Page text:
Transformation of a pre-medieval abbey, Novalesa 2009
The Archaeological Museum of Novalesa, a result of a restricted competition launched by the Province of Turin, was inaugurated in March 2009. The Abbey dates from the 8th century, resting on an earlier Roman settlement. Cited by Umberto Eco in The Name of the Rose for its important library, Charlemagne repeatedly resided there during his travels.
How to introduce a museum within its articulated spaces? How can the fourteen-century-old documents be divulgated for the eyes of a broad public, without interfering with the life and work of the monks?
The layout reorganizes, through recognizable and contemporary actions, some of the most significant spaces of the abbey (such as the Romanic refectory) and includes new spaces, like the porch of the main courtyard, which is closed in glass, becoming a new entrance and exhibition space.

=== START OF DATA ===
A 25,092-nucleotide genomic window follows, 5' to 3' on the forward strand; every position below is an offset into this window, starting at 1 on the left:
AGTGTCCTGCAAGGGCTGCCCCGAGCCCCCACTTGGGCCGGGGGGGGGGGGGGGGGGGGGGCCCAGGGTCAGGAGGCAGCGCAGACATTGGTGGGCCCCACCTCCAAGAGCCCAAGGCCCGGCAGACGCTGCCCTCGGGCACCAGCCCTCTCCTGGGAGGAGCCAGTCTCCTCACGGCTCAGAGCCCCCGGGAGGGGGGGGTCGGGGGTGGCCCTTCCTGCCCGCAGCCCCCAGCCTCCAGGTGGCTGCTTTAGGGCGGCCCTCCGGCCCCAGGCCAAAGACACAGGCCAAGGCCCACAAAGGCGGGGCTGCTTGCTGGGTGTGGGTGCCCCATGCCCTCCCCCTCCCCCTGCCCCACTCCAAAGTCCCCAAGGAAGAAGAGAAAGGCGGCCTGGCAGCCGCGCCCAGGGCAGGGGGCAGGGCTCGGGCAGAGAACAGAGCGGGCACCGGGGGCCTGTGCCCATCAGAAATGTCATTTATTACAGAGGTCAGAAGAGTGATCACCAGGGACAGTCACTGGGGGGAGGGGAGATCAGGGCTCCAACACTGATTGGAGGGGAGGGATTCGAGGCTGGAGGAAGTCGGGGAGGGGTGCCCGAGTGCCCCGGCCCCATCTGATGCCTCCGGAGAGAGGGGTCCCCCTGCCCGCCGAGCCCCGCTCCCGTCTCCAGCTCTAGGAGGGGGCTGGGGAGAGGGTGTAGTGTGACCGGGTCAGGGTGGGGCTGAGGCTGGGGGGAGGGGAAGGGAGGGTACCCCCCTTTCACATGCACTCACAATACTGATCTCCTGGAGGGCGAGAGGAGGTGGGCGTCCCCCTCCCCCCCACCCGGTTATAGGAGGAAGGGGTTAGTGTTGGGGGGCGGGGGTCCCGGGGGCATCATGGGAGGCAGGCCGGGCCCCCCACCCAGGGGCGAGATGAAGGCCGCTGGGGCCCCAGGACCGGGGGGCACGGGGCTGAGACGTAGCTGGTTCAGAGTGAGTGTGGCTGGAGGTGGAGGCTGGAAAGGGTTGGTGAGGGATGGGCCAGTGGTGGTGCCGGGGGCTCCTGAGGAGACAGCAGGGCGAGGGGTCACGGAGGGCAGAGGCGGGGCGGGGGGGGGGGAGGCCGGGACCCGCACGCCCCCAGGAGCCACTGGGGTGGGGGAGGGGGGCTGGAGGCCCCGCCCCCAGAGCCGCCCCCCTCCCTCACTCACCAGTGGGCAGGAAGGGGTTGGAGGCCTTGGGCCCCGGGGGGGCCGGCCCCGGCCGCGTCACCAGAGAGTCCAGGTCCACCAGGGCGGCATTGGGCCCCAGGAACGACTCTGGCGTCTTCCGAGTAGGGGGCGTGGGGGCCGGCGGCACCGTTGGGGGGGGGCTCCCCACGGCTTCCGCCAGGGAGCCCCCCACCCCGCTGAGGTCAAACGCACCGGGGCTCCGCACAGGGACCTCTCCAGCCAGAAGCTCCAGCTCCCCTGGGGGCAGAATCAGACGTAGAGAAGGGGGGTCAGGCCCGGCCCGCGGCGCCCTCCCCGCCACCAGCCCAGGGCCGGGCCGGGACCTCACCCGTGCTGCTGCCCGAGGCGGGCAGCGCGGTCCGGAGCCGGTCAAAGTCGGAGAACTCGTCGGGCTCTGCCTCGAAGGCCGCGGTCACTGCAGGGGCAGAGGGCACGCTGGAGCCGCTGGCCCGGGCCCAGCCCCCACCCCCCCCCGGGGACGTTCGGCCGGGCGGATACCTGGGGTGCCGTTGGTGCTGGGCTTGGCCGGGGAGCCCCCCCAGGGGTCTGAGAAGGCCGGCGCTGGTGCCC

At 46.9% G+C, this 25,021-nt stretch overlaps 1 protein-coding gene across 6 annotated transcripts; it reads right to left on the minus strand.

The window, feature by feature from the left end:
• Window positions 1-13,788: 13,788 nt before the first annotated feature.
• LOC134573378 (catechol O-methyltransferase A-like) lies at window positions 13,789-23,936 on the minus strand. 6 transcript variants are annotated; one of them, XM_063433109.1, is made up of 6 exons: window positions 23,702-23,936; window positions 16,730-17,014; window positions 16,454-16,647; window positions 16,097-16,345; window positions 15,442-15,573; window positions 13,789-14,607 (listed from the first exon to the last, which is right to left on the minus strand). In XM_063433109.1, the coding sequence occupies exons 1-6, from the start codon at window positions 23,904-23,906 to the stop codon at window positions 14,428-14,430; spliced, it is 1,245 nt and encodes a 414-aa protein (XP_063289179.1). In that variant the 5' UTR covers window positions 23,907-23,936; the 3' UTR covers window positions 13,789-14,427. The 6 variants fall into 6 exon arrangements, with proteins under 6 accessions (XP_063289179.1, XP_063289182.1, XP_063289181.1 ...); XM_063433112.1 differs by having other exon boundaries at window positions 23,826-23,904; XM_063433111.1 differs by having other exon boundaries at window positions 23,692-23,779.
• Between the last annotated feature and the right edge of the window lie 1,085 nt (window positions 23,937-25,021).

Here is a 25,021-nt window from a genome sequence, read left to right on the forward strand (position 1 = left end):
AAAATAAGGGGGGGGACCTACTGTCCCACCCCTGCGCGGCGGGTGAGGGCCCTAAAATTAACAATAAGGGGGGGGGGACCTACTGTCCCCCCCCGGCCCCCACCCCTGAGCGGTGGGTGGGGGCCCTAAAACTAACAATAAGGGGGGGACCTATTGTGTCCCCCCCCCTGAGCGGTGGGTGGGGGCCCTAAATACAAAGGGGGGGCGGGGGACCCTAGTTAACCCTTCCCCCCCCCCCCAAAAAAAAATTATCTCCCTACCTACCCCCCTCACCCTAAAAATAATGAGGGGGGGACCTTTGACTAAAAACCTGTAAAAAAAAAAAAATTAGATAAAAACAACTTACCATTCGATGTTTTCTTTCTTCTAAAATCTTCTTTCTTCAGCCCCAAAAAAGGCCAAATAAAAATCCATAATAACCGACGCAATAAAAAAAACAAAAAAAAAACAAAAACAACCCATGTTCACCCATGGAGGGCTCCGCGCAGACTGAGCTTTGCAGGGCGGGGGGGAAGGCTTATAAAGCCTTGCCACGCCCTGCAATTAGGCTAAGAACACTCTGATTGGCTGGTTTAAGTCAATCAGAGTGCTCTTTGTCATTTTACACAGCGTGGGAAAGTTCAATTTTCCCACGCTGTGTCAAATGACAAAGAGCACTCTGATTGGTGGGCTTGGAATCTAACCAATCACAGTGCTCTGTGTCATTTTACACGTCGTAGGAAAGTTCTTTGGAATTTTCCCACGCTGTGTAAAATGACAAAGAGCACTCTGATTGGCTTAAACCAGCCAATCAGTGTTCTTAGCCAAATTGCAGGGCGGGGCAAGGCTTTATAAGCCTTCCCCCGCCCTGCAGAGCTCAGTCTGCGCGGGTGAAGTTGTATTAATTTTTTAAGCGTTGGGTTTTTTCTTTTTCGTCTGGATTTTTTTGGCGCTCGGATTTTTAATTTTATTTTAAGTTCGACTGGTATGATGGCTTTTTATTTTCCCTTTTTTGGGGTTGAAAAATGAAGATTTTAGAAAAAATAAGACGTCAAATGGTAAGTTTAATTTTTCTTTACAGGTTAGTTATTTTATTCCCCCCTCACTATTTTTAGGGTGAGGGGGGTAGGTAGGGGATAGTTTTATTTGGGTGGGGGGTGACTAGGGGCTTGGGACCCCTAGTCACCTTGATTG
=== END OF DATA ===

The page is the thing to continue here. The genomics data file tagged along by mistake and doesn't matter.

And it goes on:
The exhibition path winds through heterogeneous rooms, previously separated. It also meets other activities, such as the reception of pilgrims, the work of the Benedictine monks and the access to the important library. The project is therefore focused on defining a clear and unified path, which flows continuously in the abbey without interfering with the quietness requested for the surrounding spaces. The clarity of the path is intended not to subtract the legibility for the original environment. Instead, it tries not only to guide the visit of the findings, but also the discovery of the history and architecture of the abbey.
Designers: Michele Bonino, Subhash Mukerjee
Collaborators: Rebecca Gasco, Cristina Marietta, Chiara Morandini
Graphic design: Ad-Line Studio
Contractors: Ienter srl, Silvio Grosso
Client: Provincia di Torino
Surface: 800 sqm
Photos: Beppe Giardino